Google Gets Vertical
It’s already pretty incredible that Google Maps can help you navigate anywhere in the world, from the bowels of Brooklyn to the twists and turns of the tiniest hilltops of the Amalfi Coast. But now Google Maps is going where very few men and women—and definitely no 360-degree camera—has ever gone before. Introducing Google’s Vertical Street View, which launched with an incredible trip 3,000 feet up Yosemite’s most famous rock wall, El Capitan. It’s pretty much the same concept as street view, but instead of seeing a restaurant’s awning or the house you used to live in, viewers are treated to a firsthand look at what it’s like to scale this astounding national treasure.
To get the job done, Google employed the help of three of the most accomplished rock climbers in the world—Tommy Caldwell, who just completed the world’s hardest climb in Yosemite over a grueling 19 day-ascent in January of this year, Lynn Hill, the first human to free-climb “The Nose,” aka one of the hardest sections of El Capitan back in 1993, and Alex Honnold, who holds the speed record for conquering the Nose at 2 hours and 23 minutes (for comparison, we’d like to mention that most people take 3 to 5 days). Though it was definitely a challenge, the team worked with Google engineers and got “creative with the rigging” to figure out the best way to use the Street View cameras without dropping them and smashing them to smithereens. But they succeeded, and in doing so, have given the world ridiculously insane panoramic views of one of the world’s most iconic monoliths, with high-definition photography of El Capitan’s cracks, ledges, handholds and vistas. Not to mention capturing some legends at work, like watching Lynn Hill climb sideways on the Jardine Traverse and getting under—and more importantly over—the Great Roof.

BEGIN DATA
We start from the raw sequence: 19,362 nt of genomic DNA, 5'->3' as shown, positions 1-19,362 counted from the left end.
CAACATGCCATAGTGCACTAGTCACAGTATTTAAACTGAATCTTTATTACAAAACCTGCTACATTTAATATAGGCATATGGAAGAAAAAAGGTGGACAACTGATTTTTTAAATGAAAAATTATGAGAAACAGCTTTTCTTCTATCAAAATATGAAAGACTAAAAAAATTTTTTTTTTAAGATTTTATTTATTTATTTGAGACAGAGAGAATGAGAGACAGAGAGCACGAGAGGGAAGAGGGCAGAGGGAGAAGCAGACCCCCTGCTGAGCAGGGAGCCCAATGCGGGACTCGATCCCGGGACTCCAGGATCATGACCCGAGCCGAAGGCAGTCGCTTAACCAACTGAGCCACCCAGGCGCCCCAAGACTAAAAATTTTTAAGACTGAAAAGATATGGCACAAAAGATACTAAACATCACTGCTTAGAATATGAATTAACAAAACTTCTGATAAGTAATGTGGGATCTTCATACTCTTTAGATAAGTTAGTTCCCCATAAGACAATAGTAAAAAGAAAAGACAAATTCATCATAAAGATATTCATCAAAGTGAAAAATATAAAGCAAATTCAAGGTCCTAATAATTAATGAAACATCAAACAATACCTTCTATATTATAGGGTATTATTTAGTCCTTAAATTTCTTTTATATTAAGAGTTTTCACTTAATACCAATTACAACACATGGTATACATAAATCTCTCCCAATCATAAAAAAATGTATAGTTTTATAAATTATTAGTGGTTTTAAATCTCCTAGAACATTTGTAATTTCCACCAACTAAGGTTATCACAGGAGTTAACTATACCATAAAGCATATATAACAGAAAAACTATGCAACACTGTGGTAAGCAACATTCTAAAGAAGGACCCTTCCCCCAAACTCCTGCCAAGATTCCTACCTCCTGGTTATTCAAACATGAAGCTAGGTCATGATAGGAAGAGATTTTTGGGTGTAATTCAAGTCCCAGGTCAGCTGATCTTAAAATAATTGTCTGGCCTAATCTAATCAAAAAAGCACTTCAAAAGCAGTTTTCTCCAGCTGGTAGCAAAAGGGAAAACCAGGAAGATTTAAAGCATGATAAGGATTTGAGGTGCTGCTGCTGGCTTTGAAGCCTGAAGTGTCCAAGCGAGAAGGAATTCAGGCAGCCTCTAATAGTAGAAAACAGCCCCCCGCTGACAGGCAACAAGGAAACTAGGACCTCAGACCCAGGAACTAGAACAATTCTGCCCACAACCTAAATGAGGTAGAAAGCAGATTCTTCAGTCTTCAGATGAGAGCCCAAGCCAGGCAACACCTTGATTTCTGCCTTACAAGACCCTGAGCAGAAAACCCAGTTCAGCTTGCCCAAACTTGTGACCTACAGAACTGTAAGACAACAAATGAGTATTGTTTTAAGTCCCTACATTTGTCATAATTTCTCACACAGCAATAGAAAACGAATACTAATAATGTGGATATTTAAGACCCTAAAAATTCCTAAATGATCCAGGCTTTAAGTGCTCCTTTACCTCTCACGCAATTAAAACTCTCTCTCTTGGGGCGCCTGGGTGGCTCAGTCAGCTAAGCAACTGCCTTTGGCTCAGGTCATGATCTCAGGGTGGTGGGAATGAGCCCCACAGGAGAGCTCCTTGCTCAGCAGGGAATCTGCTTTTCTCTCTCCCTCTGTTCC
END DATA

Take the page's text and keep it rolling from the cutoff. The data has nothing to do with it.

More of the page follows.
The Vertical Street View includes 16 points along the way that go from the base of El Capitan all the way up to the top, including The Pancake Flake, about 2,000 feet up, and the Great Roof, which is one of the hardest points of the ascent, where climbers have to use just the tips of their fingers to scale up its tiny crack. Plus, you’ll get to see first-hand what it looks like to set up camp at El Cap Tower at night, as Tommy, Lynn and Alex settle down for a night’s rest in hanging beds known as portaledges—not your typical teepee situation. Besides showing armchair rock climbers all over the world what it’s like to scale a legendary sheer cliff-face, the climbers and the Google team hope to inspire more people to come visit Yosemite for themselves. And even if most people never get to make it, at least now we can all enjoy the view.